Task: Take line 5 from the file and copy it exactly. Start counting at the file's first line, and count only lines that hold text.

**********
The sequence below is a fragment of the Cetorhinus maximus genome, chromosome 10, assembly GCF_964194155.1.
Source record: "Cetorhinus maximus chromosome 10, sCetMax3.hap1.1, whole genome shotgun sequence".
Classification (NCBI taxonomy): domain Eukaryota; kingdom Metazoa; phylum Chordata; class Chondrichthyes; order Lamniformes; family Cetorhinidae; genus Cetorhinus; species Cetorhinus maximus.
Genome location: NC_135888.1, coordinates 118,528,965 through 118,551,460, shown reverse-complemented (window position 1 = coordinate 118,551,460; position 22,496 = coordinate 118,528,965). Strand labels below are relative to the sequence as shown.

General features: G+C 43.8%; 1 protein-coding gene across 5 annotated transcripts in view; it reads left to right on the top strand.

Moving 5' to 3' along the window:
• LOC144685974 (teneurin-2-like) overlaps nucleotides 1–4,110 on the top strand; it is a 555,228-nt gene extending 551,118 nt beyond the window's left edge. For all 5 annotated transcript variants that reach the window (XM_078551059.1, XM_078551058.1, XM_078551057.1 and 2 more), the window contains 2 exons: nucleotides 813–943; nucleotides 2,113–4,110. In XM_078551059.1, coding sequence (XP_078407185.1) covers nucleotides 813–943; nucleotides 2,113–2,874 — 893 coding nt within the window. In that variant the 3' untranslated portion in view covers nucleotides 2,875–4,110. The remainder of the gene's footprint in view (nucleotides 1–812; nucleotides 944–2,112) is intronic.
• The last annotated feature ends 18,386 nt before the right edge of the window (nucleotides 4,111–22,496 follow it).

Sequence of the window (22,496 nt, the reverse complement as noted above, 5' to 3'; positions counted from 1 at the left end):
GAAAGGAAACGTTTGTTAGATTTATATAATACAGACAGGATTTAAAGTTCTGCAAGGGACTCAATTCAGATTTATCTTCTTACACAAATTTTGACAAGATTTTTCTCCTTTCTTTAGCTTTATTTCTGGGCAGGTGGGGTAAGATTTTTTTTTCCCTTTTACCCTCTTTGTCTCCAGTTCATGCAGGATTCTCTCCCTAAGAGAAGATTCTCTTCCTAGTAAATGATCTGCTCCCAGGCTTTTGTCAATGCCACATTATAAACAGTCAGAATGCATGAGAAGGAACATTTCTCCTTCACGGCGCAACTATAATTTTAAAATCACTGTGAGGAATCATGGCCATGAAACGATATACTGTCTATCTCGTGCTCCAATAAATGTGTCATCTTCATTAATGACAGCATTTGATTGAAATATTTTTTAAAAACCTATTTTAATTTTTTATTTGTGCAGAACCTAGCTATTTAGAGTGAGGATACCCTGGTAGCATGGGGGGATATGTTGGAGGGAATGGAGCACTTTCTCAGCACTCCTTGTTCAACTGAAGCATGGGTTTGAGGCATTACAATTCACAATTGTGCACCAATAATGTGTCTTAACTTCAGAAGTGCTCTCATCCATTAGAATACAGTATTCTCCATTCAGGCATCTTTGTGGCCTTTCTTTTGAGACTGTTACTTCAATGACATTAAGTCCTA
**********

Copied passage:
General features: G+C 43.8%; 1 protein-coding gene across 5 annotated transcripts in view; it reads left to right on the top strand.